When we read, we are invited to see through another’s eyes. It is no surprise, then, that free access to the written word has long presented a challenge to those who appoint themselves as arbitrators of knowledge and culture, be they political leaders, religious leaders, educators, or even librarians. Most do not go to the extreme of the Roman emperor Domitian, who reportedly executed the author, seller, and enslaved scribes who produced copies of an unauthorized work. Nonetheless, efforts to censor and control have persisted throughout history. Ideological struggles during the Reformation, the Enlightenment, and times of armed conflict from colonialism to the world wars led to book destruction and bans. Since the early days of printing, there also have been those who believed certain groups—women, children, people of color, those of lower economic status— could not be trusted to choose what to read and had to be protected from themselves.
Book bans and censorship are not just the stuff of history, however. In 1982, following a surge in the number of attempts to ban books, the Association of American Publishers contacted Judith Krug, Director of American Library Association (ALA) Office for Intellectual Freedom with their ideas of how to bring attention to the issues of censorship. The result was the first Banned Books Week. For the last forty years this week has been an annual celebration of the freedom to read. It has also served as an awareness campaign to highlight banned and challenged books as well the people who have been persecuted because of the works they write, disseminate, or read. While especially promoted by ALA and Amnesty International, the event brings together the entire book community to highlight the value of free and open access to information.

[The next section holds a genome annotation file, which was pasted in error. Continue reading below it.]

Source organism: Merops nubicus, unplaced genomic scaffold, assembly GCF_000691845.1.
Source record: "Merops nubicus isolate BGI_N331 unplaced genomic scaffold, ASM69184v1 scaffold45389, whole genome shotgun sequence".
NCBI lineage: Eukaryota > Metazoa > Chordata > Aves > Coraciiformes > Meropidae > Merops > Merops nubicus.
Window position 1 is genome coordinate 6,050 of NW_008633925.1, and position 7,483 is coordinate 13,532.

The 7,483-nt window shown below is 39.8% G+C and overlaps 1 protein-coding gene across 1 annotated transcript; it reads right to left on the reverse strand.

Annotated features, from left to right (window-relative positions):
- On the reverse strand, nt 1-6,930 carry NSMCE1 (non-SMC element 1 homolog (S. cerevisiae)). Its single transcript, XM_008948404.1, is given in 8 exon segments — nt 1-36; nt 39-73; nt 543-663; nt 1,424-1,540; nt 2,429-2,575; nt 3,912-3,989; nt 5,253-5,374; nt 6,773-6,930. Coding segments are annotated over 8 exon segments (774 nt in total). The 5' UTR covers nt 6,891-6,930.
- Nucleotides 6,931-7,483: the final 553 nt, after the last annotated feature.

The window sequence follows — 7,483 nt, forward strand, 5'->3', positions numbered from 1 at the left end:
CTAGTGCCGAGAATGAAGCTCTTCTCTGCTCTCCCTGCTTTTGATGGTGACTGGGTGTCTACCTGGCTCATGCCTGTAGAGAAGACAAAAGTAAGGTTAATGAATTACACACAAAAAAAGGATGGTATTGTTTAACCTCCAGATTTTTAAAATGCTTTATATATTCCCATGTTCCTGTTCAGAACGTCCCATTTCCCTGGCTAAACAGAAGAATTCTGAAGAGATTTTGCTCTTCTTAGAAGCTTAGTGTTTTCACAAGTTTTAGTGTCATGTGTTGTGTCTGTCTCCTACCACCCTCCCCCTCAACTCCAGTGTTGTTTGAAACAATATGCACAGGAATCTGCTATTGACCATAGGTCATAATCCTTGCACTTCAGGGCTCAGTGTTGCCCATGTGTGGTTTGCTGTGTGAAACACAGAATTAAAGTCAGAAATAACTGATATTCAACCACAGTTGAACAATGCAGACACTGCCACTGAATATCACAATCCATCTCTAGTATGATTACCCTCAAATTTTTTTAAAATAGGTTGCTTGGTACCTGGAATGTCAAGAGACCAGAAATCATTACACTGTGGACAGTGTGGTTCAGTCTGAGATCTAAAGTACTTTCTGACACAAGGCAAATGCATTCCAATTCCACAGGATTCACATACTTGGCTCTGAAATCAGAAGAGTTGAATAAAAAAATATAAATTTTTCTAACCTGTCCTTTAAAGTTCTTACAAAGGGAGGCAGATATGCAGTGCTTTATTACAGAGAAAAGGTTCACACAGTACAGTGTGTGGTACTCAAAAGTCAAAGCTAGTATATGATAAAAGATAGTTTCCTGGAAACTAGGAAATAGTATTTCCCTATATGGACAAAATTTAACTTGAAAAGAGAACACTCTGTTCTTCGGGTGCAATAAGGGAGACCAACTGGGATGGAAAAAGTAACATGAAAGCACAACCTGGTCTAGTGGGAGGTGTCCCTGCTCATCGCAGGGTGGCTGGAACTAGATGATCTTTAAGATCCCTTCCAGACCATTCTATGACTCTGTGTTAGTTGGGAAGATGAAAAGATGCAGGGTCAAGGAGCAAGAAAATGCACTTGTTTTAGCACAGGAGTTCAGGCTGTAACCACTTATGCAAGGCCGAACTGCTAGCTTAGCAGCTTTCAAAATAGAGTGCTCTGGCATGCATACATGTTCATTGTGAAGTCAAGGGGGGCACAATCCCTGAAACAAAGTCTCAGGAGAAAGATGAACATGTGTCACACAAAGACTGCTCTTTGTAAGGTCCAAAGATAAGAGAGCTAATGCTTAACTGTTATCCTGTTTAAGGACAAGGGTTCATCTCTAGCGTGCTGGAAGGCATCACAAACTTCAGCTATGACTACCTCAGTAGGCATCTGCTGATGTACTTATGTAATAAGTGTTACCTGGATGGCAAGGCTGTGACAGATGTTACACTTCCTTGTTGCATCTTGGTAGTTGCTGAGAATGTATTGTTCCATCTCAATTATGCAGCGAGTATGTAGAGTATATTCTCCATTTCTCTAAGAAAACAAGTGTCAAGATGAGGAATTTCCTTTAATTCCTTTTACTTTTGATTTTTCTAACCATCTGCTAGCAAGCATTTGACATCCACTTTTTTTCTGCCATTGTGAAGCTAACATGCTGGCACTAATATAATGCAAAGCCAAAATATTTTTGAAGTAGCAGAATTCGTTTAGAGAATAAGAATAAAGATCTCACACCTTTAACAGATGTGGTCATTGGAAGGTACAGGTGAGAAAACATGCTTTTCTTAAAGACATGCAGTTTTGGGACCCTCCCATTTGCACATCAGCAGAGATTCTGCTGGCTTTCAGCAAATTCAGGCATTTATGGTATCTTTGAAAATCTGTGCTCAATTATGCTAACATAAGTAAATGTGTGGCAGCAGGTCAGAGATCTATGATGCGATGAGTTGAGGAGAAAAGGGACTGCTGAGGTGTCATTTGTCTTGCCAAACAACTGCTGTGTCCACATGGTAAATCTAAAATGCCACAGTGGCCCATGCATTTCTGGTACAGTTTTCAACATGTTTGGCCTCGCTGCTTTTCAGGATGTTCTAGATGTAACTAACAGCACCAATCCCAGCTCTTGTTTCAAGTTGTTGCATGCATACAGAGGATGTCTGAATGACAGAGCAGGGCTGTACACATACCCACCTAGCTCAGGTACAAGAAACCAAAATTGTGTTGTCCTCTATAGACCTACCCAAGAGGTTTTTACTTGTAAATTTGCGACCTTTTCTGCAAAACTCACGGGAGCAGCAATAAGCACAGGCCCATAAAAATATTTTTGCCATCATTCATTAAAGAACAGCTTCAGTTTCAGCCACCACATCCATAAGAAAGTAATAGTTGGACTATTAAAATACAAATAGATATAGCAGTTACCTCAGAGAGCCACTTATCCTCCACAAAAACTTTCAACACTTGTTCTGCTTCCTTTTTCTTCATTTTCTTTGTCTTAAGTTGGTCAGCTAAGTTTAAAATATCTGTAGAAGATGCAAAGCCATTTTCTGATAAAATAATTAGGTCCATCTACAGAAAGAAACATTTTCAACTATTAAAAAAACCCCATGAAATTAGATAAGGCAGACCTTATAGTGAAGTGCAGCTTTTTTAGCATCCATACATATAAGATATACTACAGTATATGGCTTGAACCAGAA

Critics of Banned Books Week argue that in the United States, at least, books are not really banned. They assert most of the books that are challenged each year – that is, an attempt has been made to remove or restrict access to them – are not actually removed from libraries. Further, even if they are removed, the books can still be purchased. Yet just because the freedom to read often has been successfully defended, does not mean that the issue does not exist. There were four times as many attempts to ban books in 2021 than in the preceding year. To see lists of the most challenged books by each decade going back to 1990, check out the ALA’s Frequently Challenged Books. You can find a sampling of these books on our display on the third floor of the Library. You also can measure your knowledge of banned books through our Trivia Contest.
The theme for Banned Books Week this year is Books Unite Us. Censorship Divides Us. “Sharing stories important to us means sharing a part of ourselves. Books reach across boundaries and build connections between readers. Censorship, on the other hand, creates barriers. Banned Books Week is both a reminder of the unifying power of stories and the divisiveness of censorship, and a call to action for readers across the country to push back against censorship attempts in their communities.” (ALA Banned Books Week)